This phase shift as a function of time is known as the Doppler effect. The measurement of this rate of change of phase or Doppler is what allows APALS to update range rate as well as range for the inertial system after each map-match. It is also what creates the need for phase compensation.
It is important to note that the phase changes due to increasing frequency have the same characteristic as the phase changes due to increasing distance between the transmitter and the reflecting object. In both cases, the phase changes will increase steadily with time. This is the ambiguity that was mentioned earlier. As long as the frequencies are stepped in order from pulse to pulse, the IDFT will not be able to distinguish between distance of the Reflecting Object and the speed of the Reflecting Object. This is because the distance information is contained in the phase differences of the reflections off a single object at different transmit frequencies.
To obviate this ambiguity problem, the frequencies are not stepped in order of increasing frequency as shown in FIG. 4(b), but rather randomly. This breaks the linearity of the phase changes with time due to frequency shifting so that it can be separated from the always linear changing phase that is due to constant velocity motion. It is still necessary to present the sampled values of the return signal to the IDFT in order of increasing frequency so the order of frequencies transmitted must be kept track of. This is accomplished in APALS by using a pre-stored pseudo-random frequency order which is 4000 elements long.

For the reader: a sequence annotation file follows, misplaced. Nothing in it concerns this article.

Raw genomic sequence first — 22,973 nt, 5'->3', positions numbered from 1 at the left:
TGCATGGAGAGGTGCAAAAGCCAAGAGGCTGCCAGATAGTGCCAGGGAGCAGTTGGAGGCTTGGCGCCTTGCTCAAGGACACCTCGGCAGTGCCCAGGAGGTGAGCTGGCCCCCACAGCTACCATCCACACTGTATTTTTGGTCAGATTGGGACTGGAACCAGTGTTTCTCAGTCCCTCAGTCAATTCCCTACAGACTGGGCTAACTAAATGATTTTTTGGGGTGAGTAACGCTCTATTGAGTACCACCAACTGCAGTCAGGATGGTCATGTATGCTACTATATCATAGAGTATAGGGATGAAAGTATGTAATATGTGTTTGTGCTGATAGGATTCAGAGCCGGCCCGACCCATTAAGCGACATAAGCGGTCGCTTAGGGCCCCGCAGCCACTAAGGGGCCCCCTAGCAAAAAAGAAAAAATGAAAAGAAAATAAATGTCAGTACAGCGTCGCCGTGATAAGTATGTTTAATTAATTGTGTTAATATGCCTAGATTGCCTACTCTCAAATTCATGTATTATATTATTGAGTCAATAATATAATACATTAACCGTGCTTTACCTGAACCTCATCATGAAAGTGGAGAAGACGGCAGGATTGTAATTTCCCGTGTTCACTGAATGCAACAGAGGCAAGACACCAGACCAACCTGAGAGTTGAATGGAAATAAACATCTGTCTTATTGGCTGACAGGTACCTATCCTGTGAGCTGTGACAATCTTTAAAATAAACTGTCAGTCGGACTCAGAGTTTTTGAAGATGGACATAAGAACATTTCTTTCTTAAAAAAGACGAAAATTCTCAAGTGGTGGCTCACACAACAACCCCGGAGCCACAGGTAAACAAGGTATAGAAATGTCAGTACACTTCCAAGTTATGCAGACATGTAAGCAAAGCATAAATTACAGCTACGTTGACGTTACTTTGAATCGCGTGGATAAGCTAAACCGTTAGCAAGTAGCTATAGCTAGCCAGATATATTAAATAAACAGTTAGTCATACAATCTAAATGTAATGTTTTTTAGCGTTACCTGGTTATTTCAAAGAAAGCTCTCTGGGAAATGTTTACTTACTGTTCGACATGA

Once the relationships between distance, phase, and velocity are understood in the context of the APALS waveform as described above, the phase compensation and processing for APALS can be concisely explained in the following steps: